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Carmen on the Lake

Image courtesy of Carmen on the Lake

In posing the question – what is fundamental to an opera? – to a range of opera lovers and opera novices, the same few words appeared: drama, narrative, music, and aesthetic. The culmination of these factors could be said to be the recipe for a masterpiece, and there is no doubt that the production of Carmen by the Lake astounds in every respect.

Georges Bizet’s Carmen, set in nineteenth century Seville, follows the tale of the factory girl and gypsy, Carmen, and her relations with the soldier Don Jose. Jose is lured away from his duties as a solider, and affection for the safe Micaëla, into a dangerous game of love, jealousy and revenge with the strident, beautiful, but torturous, Carmen.

Though the story remains a constant throughout time, this particular production is one of real grandeur. Being shown in cinemas on 14 September, Carmen on the Lake, is part of the 70th year of the Bregenz festival. Held on Lake Constance, Austria, it is undoubtedly the location that makes the festival, and production, so special.

The vast set is grounded in the water, with the setting sun as its backdrop. The lake, however, is not just a location, it becomes an integral part of the action. In the first act, Carmen, in a desperate attempt to evade capture, flees into the water, and the final act sees Don Jose and Carmen wading waist deep in the rose strewn water, before Carmen is left floating, dead, in the cold, dark, lake.

Gaëlle Arquez as Carmen. Image courtesy of Carmen on the Lake

Equally, it is Es Delvin’s incredible set that draws the immensity of the lake, narrative and production, together. Two large female hands with red painted nails, holding a smouldering cigarette, cast a pack of cards into the air to form the fundamental structure of the set. There is no part of this monumental arrangement that goes unused; at times the cards themselves act as a means of projection, showing details of the performance, or are manipulated to become pits of fire. The 24m high hands are even climbed by Micaëla, guiding and fully immersing the audience in the work as a whole.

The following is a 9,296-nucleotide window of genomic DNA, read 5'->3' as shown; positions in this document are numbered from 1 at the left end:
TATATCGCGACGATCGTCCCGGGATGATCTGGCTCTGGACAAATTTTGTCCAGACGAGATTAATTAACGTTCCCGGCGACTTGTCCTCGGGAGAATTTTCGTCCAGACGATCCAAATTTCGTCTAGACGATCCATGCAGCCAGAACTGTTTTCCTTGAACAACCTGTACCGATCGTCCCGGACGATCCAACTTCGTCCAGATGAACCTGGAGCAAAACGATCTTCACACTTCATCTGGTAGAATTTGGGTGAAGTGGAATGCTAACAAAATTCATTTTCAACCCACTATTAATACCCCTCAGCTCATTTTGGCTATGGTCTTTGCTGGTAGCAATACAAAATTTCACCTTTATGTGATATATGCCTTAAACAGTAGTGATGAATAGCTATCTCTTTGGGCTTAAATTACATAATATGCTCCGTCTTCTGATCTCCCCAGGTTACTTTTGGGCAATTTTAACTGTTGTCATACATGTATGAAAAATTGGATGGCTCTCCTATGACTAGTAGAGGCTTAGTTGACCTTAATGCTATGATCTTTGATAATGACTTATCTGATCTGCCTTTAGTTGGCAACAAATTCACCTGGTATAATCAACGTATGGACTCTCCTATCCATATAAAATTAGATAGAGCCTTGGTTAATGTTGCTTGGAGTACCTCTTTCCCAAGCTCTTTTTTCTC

Set designer, Es Devlin came across the concept by chance, after throwing her own pact of Seville playing cards into the air. Upon doing so she realised that the action not only represented Carmen’s inescapable fate but that of a mediation between ‘the air, as freedom and uplift, and the water as fate’ the two conflicting emotions that rule Carmen within the opera. So great is the set that it took four years to construct, and, as testament to the power of it, in both an aesthetic and an emotional manner – and a practical one, – the structure will remain on the lake for a further two years.

Design is not the only element in this production that impresses; even those, much like myself, new to opera would be able to note the quality of both the principle, and full companies’, performances. Gaëlle Arquez’s portrayal of Carmen is one of undeniable skill; her voice oscillating between powerful, vulnerable and seductive with great ease, and Don Jose's decline from composure and control, to maddened jealousy is masterfully depicted by Daniel Johansson. Palolo Carignani, the conductor, too handles such well known pieces as ‘Habanera’ with confidence and care, providing the audience with beautiful renditions of a memorable score.

If drama, narrative, music, and aesthetic, are considered fundamental to an opera, there is no doubt that this timeless story and this particularly stunning production, delivers - it is an operatic masterpiece!

Carmen on the Lake will be screened in cinemas throughout the country on 14 September 2017, for one night only. London venues include: the Covent Garden Odeon; the Camden Odeon; and Islington Vue. More information can be found here.

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